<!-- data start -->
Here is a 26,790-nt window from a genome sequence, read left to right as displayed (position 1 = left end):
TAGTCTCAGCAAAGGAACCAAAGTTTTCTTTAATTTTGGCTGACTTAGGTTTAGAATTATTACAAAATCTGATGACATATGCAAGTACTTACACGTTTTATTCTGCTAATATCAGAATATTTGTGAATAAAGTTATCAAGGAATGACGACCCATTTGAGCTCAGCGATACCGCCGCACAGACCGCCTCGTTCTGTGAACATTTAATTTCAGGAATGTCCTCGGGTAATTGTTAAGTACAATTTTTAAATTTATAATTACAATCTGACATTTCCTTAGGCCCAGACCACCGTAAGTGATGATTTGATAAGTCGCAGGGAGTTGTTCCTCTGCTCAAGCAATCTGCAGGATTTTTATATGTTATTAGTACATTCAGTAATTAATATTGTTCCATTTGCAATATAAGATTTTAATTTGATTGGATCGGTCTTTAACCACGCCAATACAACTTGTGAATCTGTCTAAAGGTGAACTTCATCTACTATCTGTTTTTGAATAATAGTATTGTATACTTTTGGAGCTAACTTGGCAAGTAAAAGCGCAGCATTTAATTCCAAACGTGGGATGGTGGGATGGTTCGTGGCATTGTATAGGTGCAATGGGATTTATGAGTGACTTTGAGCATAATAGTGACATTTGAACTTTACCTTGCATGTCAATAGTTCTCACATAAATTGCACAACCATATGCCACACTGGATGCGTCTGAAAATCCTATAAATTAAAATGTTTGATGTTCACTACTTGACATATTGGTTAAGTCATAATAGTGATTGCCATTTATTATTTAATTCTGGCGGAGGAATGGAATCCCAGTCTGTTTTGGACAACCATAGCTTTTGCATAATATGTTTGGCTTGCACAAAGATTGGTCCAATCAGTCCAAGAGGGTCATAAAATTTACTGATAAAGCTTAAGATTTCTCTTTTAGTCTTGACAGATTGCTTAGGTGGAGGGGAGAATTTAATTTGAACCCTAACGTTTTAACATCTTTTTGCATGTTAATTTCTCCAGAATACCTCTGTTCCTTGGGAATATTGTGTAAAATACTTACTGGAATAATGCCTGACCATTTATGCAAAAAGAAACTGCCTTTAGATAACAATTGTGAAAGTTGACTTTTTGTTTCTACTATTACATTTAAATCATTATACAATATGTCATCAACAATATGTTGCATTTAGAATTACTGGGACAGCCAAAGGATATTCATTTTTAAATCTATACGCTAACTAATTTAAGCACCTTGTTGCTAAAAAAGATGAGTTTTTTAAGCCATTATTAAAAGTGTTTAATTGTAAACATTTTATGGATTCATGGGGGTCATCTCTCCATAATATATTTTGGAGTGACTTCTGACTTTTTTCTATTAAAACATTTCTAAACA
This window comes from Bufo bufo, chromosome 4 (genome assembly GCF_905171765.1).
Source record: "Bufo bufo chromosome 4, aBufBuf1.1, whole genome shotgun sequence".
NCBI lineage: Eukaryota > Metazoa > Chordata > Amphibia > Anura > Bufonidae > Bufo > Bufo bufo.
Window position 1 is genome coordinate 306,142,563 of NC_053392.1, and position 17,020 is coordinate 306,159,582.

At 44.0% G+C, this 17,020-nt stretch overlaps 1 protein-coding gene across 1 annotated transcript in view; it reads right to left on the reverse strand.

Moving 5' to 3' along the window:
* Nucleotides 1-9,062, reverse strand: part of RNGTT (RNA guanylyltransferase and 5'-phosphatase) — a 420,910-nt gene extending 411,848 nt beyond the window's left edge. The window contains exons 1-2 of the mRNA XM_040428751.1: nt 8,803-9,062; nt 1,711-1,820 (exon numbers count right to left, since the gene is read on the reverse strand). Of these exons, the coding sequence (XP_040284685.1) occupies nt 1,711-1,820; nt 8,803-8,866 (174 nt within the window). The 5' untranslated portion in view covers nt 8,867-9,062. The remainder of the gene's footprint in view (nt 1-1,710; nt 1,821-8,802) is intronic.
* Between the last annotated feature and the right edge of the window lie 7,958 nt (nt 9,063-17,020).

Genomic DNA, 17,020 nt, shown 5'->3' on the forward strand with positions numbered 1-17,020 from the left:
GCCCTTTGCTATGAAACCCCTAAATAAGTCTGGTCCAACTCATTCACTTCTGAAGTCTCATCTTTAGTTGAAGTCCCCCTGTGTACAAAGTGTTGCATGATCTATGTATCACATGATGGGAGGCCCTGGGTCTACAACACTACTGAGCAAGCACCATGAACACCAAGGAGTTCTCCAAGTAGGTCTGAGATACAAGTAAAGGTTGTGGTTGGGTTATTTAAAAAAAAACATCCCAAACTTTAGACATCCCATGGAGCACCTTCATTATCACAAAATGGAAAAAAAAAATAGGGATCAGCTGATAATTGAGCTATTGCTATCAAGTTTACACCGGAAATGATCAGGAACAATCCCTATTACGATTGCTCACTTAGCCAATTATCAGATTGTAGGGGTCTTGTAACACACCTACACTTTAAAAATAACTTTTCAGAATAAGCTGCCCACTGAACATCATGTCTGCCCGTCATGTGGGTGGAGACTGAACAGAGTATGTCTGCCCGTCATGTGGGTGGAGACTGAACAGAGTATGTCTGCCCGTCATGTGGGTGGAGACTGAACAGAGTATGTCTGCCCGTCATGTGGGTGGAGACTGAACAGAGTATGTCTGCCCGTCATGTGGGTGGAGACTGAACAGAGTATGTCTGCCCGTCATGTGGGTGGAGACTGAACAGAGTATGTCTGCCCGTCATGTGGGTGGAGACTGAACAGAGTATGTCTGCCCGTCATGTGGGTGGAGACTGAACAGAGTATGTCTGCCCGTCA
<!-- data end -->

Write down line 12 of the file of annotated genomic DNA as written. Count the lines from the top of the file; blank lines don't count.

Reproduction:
GCCCTTTGCTATGAAACCCCTAAATAAGTCTGGTCCAACTCATTCACTTCTGAAGTCTCATCTTTAGTTGAAGTCCCCCTGTGTACAAAGTGTTGCATGATCTATGTATCACATGATGGGAGGCCCTGGGTCTACAACACTACTGAGCAAGCACCATGAACACCAAGGAGTTCTCCAAGTAGGTCTGAGATACAAGTAAAGGTTGTGGTTGGGTTATTTAAAAAAAAACATCCCAAACTTTAGACATCCCATGGAGCACCTTCATTATCACAAAATGGAAAAAAAAAATAGGGATCAGCTGATAATTGAGCTATTGCTATCAAGTTTACACCGGAAATGATCAGGAACAATCCCTATTACGATTGCTCACTTAGCCAATTATCAGATTGTAGGGGTCTTGTAACACACCTACACTTTAAAAATAACTTTTCAGAATAAGCTGCCCACTGAACATCATGTCTGCCCGTCATGTGGGTGGAGACTGAACAGAGTATGTCTGCCCGTCATGTGGGTGGAGACTGAACAGAGTATGTCTGCCCGTCATGTGGGTGGAGACTGAACAGAGTATGTCTGCCCGTCATGTGGGTGGAGACTGAACAGAGTATGTCTGCCCGTCATGTGGGTGGAGACTGAACAGAGTATGTCTGCCCGTCATGTGGGTGGAGACTGAACAGAGTATGTCTGCCCGTCATGTGGGTGGAGACTGAACAGAGTATGTCTGCCCGTCATGTGGGTGGAGACTGAACAGAGTATGTCTGCCCGTCA